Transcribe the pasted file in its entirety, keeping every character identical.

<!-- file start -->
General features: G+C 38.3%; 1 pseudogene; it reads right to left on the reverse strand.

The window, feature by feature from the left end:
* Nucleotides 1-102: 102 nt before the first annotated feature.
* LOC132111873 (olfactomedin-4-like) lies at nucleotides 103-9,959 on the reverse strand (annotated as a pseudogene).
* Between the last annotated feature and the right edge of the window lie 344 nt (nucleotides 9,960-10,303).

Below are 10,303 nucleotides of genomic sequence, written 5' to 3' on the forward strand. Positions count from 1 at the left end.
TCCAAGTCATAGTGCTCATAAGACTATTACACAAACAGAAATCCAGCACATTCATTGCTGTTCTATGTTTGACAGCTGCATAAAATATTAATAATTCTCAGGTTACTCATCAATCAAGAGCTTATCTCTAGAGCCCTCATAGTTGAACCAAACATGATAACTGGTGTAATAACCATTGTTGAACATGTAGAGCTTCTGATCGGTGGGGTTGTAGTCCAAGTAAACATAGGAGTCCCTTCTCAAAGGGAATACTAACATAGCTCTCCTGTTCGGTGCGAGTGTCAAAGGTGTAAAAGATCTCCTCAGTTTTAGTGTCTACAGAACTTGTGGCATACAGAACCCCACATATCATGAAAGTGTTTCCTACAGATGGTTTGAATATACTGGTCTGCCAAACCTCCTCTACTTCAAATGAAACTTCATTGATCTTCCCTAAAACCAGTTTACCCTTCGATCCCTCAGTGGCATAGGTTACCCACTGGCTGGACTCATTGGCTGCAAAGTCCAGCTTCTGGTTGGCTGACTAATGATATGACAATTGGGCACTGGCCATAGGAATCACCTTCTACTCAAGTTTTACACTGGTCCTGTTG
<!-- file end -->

General features: G+C 38.3%; 1 pseudogene; it reads right to left on the reverse strand.

The window, feature by feature from the left end:
* Nucleotides 1-102: 102 nt before the first annotated feature.
* LOC132111873 (olfactomedin-4-like) lies at nucleotides 103-9,959 on the reverse strand (annotated as a pseudogene).
* Between the last annotated feature and the right edge of the window lie 344 nt (nucleotides 9,960-10,303).

Below are 10,303 nucleotides of genomic sequence, written 5' to 3' on the forward strand. Positions count from 1 at the left end.
TCCAAGTCATAGTGCTCATAAGACTATTACACAAACAGAAATCCAGCACATTCATTGCTGTTCTATGTTTGACAGCTGCATAAAATATTAATAATTCTCAGGTTACTCATCAATCAAGAGCTTATCTCTAGAGCCCTCATAGTTGAACCAAACATGATAACTGGTGTAATAACCATTGTTGAACATGTAGAGCTTCTGATCGGTGGGGTTGTAGTCCAAGTAAACATAGGAGTCCCTTCTCAAAGGGAATACTAACATAGCTCTCCTGTTCGGTGCGAGTGTCAAAGGTGTAAAAGATCTCCTCAGTTTTAGTGTCTACAGAACTTGTGGCATACAGAACCCCACATATCATGAAAGTGTTTCCTACAGATGGTTTGAATATACTGGTCTGCCAAACCTCCTCTACTTCAAATGAAACTTCATTGATCTTCCCTAAAACCAGTTTACCCTTCGATCCCTCAGTGGCATAGGTTACCCACTGGCTGGACTCATTGGCTGCAAAGTCCAGCTTCTGGTTGGCTGACTAATGATATGACAATTGGGCACTGGCCATAGGAATCACCTTCTACTCAAGTTTTACACTGGTCCTGTTG